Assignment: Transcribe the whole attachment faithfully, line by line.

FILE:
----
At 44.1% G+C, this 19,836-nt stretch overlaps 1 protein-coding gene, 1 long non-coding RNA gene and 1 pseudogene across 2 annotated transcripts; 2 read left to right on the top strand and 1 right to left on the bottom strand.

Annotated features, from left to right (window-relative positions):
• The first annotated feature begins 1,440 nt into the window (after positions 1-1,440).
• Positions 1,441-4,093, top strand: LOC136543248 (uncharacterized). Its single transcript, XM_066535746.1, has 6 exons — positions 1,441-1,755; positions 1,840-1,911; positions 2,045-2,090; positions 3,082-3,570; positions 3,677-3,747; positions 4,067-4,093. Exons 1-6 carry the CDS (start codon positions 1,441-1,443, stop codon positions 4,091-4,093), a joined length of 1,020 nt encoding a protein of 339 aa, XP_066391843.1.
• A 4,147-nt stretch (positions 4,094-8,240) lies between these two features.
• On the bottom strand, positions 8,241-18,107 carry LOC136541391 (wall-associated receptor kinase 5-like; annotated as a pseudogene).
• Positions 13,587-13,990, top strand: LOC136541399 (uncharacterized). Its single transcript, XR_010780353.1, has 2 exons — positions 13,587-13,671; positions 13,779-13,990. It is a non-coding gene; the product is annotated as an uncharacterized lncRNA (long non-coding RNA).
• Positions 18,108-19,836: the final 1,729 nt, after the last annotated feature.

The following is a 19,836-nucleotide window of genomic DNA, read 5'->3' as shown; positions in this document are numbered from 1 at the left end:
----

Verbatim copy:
At 44.1% G+C, this 19,836-nt stretch overlaps 1 protein-coding gene, 1 long non-coding RNA gene and 1 pseudogene across 2 annotated transcripts; 2 read left to right on the top strand and 1 right to left on the bottom strand.

Annotated features, from left to right (window-relative positions):
• The first annotated feature begins 1,440 nt into the window (after positions 1-1,440).
• Positions 1,441-4,093, top strand: LOC136543248 (uncharacterized). Its single transcript, XM_066535746.1, has 6 exons — positions 1,441-1,755; positions 1,840-1,911; positions 2,045-2,090; positions 3,082-3,570; positions 3,677-3,747; positions 4,067-4,093. Exons 1-6 carry the CDS (start codon positions 1,441-1,443, stop codon positions 4,091-4,093), a joined length of 1,020 nt encoding a protein of 339 aa, XP_066391843.1.
• A 4,147-nt stretch (positions 4,094-8,240) lies between these two features.
• On the bottom strand, positions 8,241-18,107 carry LOC136541391 (wall-associated receptor kinase 5-like; annotated as a pseudogene).
• Positions 13,587-13,990, top strand: LOC136541399 (uncharacterized). Its single transcript, XR_010780353.1, has 2 exons — positions 13,587-13,671; positions 13,779-13,990. It is a non-coding gene; the product is annotated as an uncharacterized lncRNA (long non-coding RNA).
• Positions 18,108-19,836: the final 1,729 nt, after the last annotated feature.

The following is a 19,836-nucleotide window of genomic DNA, read 5'->3' as shown; positions in this document are numbered from 1 at the left end: